Unicyclists, Penny Farthing magicians (how do they do that?) and two girls on brilliantly functional ultra lite, totally geared up homemade bikes with varnished Bamboo cane frame.
There was colour aplenty, a guy with a horn pumps on his handlebar making a soundsystem to shame my own, the prone pedalers on those horizontal layback bikes, Unicyclists, Penny Farthing magicians (how do they do that?) and two girls on brilliantly functional ultra lite, totally geared up homemade bikes with varnished Bamboo cane frame. In this throng there was a warm feeling of security seldom felt cycling in the city, no threat from the swerving taxi or bike lane hogging bus driver or the roaring engine from citizen driver usually (illegally )on his mobile phone as he cuts across, forcing loss of balance. Et bloody cetera.
We were a glorious band of bikers in the fading sun, back over the bridge, up to Clerkenwell onto Old Street roundabout . We were indestructible, protecting our brothers and sisters cyclists from the motors which, on this occasion, were just going to have to wait.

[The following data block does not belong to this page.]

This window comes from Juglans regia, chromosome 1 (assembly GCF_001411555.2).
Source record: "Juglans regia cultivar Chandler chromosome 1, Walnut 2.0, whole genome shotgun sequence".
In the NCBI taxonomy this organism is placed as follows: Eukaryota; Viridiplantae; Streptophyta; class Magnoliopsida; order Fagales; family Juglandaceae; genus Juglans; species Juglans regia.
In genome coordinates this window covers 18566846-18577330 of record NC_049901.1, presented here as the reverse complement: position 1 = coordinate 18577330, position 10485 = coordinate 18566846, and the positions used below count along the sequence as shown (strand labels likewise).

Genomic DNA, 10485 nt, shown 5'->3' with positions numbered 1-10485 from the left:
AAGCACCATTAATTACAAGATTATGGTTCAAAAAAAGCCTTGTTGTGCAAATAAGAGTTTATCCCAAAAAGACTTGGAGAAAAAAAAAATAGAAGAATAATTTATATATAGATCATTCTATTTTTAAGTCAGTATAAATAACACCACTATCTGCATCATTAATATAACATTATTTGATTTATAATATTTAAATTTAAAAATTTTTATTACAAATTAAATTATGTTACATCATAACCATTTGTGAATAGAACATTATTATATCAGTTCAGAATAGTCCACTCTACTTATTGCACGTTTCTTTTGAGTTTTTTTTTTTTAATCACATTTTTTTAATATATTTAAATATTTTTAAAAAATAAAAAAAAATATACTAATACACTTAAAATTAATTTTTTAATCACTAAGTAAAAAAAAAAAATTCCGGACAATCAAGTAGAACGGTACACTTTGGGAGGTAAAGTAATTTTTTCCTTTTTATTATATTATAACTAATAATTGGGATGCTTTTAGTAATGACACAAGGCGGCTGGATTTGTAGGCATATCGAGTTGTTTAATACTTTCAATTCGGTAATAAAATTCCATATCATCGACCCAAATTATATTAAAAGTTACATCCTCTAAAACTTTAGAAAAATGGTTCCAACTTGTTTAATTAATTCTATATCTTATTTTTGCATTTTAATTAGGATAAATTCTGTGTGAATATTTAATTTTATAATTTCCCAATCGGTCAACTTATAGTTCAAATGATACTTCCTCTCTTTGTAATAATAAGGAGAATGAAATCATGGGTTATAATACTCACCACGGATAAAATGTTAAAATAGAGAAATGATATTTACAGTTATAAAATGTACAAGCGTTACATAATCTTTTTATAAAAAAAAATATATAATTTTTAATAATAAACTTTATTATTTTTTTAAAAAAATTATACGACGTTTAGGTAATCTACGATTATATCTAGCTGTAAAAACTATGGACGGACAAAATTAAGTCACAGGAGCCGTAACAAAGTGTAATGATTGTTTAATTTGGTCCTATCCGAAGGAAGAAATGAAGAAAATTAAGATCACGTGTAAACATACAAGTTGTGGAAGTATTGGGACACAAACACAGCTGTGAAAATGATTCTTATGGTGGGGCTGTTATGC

Pedestrians looked on amused, bemused, puzzled but mostly smiling at our number and unity. At Old Street music biz impressario manager DJ Dave Dorrell saluted us. On Hackney Road one of our female nuber was chatted up by a making a most of his situation chap in a trapped by cycles Mercedes and a Rasta driver slowed his car down punching the air in support . Down Cambridge Heath along Bethnal Green Road, where drinkers outside the Salmon and Ball stopped for a chat. The route had been a mystery but it had turned into an , ahem, bespoke protest for me as I was nearly back where I started : almost directly outside my front door. But the route had been chosen for a very specific reason. By 9pmish on Hackney Road the motorised traffic was almost nonexistent and The Carpenters Top Of The World made a welcome, timely appearance on the ihometogo. Then a stop at a junction brought a corrective to our buoyant mood.
“Just up there,” our guide pointed out “is the site where the 10th cyclist to die in London this year was hit by a Tipper truck.”
44 year old man Paul McGreal from Walthamstow was the victim of the collision, the driver never stopped, Paul died in hospital 4 days later, leaving his partner and toddler behind. The spontaneous chant of “No More! NoMore!” that rippled through the crowd was empowering I felt my pride in cycling fraternity swell. It reminded me that when I get in the saddle I’m not cycling just to wind up Jeremy Clarkson. Well, not JUST doing it to wind up Jeremy Clarkson, but bonuses are always welcome.